At grassroots level thanks to all the help given by wonderful parent volunteers there is the scenario that the parent may end up being responsible and coaching their own child as part of a team.

It is a wonderful opportunity for parent and child to bond further, an opportunity for the parent to be actively involved in their child’s life and most importantly a chance to create great memories for the years to come.

I remember fondly the time my own father spent coaching me ‘mini rugby’ when I was between the ages of 6 and 8 and I can still picture him now kitted out in his tracksuit smiling and encouraging all that wanted to participate in the game.

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Unfortunately coaching your own child is not always a positive experience.  We are here with a few helpful tips to ensure that the shared experience is a positive one.

  • Before you think of volunteering have a discussion with your child about how they feel about you potentially being their coach.  If they really are apprehensive then perhaps it is best that you remain the most supportive you can be from the sidelines both for them and the coach.  Offer to help in other ways that are not quite as obvious if you would like to play a greater role and volunteer your time.
  • Ensure there is a difference between you being the parent and the coach.  Your child will need to know that when you are the coach you need to treat all players equally but as soon as you become the parent again you need to make sure your child knows that you care about them the most.  Work hard not to muddy the waters on this.  Being ‘coach’ all week can only have negative implications!
  • Strike the right balance on praising and penalising your child.  I found this very tough as a coach and was probably too tough on my own child and did not give out enough praise for the right things.  The reason I did this, is that there is no worse way of poisoning an environment for other players and other parents than when a coach leans too much in favour of their own child.  As you can see the problem is you can go too much the other way.  If you have an assistant or a friend check in with them to see they perceive you are striking the correct balance?
  • Don’t discuss other parents and other players with your child particularly in a negative vane.  It makes things really tricky for a young child who is probably very good friends with the player and whose parents you may be criticising.  The child needs to make his own mind up about the other players and you should not be looking to form a coaching alliance with your own child.
  • Try to act on the sidelines in a way that would make your son or daughter proud to have you as a parent and a coach. Remember, your child is not the only one that’s performing during the game (don’t follow them around with a spotlight over their head). You are also a performer and the quality of their experience is firmly in your hands. Conduct yourself in such a way that you clearly communicate to your child and those around you that this is just a recreational game for children, played by children because it’s FUN.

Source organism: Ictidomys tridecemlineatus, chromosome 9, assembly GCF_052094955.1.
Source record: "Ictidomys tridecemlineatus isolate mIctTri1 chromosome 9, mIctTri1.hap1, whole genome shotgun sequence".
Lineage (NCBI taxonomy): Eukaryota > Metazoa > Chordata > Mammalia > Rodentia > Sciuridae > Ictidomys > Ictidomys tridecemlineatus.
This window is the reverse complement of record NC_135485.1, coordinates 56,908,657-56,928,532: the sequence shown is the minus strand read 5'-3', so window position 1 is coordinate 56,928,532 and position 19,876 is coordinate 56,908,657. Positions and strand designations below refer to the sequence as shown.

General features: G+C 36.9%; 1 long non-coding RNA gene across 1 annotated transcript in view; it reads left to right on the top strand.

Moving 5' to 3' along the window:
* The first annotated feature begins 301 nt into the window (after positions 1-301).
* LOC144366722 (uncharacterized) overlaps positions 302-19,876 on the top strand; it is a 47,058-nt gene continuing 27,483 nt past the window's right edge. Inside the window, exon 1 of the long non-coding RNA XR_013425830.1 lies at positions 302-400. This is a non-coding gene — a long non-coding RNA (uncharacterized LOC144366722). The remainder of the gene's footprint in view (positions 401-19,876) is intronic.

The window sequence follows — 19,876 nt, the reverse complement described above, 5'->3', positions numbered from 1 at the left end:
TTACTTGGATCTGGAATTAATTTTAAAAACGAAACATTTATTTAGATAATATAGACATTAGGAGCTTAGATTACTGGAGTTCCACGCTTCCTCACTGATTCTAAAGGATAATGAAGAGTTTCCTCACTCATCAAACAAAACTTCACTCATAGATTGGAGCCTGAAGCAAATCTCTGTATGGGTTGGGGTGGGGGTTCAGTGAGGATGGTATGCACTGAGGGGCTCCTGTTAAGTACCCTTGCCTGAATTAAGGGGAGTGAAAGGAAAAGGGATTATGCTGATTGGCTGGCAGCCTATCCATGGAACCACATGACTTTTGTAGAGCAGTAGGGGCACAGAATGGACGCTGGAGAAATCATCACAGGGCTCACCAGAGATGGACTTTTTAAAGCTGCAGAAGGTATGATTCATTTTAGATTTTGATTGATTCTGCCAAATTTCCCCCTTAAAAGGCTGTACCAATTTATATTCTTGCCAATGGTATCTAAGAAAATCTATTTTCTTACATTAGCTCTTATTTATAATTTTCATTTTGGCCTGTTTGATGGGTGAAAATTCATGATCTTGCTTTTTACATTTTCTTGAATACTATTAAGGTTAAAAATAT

• Don’t get sucked into the whole week revolving around training and matches for you and your child. Try not to spend the rest of the week practising further at home and talking about last weeks game the whole time and the so called ‘big match’ coming up.  It is too much and too much overload for a child and for the rest of the family.  Do other things as a group away from the sport that way.  That way everyone stays fresh and does not resent the huge commitment that you have taken on.

” The major positive aspect includes being able to spend quality time together. Additionally, your child perceives that he/she gets special attention, praise, and perks, such as being on familiar terms with the coach. In the child’s perception, having you as a parent as a coach is an opportunity to receive motivation and technical instruction that others on the team do not get. In the perspective of the parent, being both coach and parent provides the opportunity to teach values and skills, the opportunity to see how your child interact with friends, and the ability to see your child’s accomplishments and take pride in them” – Weiss & Fretwell 2005

I’ll finish by saying enjoy the experience and without parent coaches we would have no game and most teams wouldn’t even exist. My advice is don’t coach your own child forever. It’s great at the younger ages but there is a time to step away and just watch them play. I would suggest that you devote some of your time to just being a dad or mum (supporting from the sidelines) and when it’s time to let go (as the coach), let them go.

Guest article by Gordon Maclelland, find out more about Gordons work at

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